(Posted on 01/02/14)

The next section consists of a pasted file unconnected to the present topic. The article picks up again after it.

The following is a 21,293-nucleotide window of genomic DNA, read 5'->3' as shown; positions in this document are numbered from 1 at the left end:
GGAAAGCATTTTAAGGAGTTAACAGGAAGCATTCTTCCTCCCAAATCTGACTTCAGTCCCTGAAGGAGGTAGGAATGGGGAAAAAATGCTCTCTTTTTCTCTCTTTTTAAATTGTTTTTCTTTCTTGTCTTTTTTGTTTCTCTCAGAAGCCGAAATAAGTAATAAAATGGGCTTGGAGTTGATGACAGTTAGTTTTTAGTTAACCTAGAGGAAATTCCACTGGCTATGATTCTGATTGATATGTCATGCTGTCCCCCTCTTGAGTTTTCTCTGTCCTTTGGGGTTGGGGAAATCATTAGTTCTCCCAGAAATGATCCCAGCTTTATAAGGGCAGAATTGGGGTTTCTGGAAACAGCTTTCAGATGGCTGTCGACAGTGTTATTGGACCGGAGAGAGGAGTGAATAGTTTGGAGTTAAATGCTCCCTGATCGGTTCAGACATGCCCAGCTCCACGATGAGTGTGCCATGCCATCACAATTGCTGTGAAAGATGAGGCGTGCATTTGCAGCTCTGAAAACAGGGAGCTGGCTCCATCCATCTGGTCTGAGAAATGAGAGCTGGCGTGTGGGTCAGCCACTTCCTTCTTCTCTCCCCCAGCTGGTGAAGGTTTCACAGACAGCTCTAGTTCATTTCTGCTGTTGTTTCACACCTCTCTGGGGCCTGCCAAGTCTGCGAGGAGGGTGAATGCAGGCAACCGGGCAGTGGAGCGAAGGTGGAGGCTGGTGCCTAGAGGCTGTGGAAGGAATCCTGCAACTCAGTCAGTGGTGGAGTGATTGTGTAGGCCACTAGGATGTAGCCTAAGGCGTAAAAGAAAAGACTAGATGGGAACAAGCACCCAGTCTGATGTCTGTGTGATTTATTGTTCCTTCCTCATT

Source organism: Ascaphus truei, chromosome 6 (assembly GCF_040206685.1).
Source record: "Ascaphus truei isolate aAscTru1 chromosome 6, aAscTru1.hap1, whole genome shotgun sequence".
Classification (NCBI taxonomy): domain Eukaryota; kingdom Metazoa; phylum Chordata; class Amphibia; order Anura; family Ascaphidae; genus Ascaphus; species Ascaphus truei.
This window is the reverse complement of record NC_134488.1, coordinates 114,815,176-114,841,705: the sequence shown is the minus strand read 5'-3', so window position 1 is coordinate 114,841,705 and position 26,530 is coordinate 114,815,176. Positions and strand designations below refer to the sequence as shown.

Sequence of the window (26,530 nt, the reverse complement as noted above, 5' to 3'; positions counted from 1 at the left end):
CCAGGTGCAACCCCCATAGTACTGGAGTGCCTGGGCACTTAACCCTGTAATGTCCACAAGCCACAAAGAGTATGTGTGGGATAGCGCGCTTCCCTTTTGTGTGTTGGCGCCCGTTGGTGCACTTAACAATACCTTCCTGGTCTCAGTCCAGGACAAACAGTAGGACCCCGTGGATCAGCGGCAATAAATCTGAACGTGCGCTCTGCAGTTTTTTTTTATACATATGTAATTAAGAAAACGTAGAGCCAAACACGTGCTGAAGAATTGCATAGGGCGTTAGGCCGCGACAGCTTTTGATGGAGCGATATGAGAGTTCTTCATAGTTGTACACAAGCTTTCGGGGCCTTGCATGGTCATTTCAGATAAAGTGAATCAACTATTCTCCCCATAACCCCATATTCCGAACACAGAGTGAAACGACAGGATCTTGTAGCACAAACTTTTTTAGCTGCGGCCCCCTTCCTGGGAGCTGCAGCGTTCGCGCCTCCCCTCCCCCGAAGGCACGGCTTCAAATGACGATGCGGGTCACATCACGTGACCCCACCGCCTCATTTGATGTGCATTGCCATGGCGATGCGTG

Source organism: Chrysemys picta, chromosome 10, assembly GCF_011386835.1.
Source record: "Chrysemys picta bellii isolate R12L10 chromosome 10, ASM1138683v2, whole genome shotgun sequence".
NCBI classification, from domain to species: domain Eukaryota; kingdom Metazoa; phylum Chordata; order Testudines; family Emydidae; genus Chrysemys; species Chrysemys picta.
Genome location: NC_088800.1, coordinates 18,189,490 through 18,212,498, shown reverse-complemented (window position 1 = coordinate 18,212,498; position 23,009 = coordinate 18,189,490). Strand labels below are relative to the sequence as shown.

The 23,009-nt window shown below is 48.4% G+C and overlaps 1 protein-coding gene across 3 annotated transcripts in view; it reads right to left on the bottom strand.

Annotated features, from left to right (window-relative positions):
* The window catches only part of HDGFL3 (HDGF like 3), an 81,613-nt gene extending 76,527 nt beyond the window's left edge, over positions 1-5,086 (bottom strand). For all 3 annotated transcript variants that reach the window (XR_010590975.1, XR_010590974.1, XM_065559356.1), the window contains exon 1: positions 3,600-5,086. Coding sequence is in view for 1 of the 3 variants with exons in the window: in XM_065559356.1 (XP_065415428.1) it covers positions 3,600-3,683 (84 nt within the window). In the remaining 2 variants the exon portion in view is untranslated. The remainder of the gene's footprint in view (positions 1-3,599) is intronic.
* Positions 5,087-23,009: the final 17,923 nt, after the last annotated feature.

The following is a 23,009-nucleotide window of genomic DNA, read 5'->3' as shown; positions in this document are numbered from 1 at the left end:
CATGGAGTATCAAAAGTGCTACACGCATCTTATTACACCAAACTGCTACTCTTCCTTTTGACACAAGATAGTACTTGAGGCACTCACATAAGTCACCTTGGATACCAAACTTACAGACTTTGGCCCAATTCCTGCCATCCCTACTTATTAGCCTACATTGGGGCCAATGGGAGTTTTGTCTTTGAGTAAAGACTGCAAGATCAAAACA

A basic knowledge of oriental carpet design is essential, not only as an aid to identification, but also as an important means of gaining insight into the rich and infinitely varied religious and cultural heritage of the weavers themselves. Unlike their Western counterparts, who usually strive for individual expression and the creation of a new visual language, oriental textile artists are more content to reproduce the time honoured designs of their ancestors and seek to express a collective rather than an individual view of their world. This is particularly true of nomadic groups, who have hardly changed their repertoire for generations and who still seek to weave the beliefs and aspirations of their tribe into the very fabric of their rugs, as a testament to their way of life and tribal identity. The collective expression of an individual nomadic group, village, region or even an entire country is, however, modified by the wider unifying influences of culture, religion and ethnic origin. The result is a fascinating and poignant tapestry in which each rug is both the unique expression of an individual tribe or group and, at the same time, an integral part of the wider forces that have shaped the carpet-making world.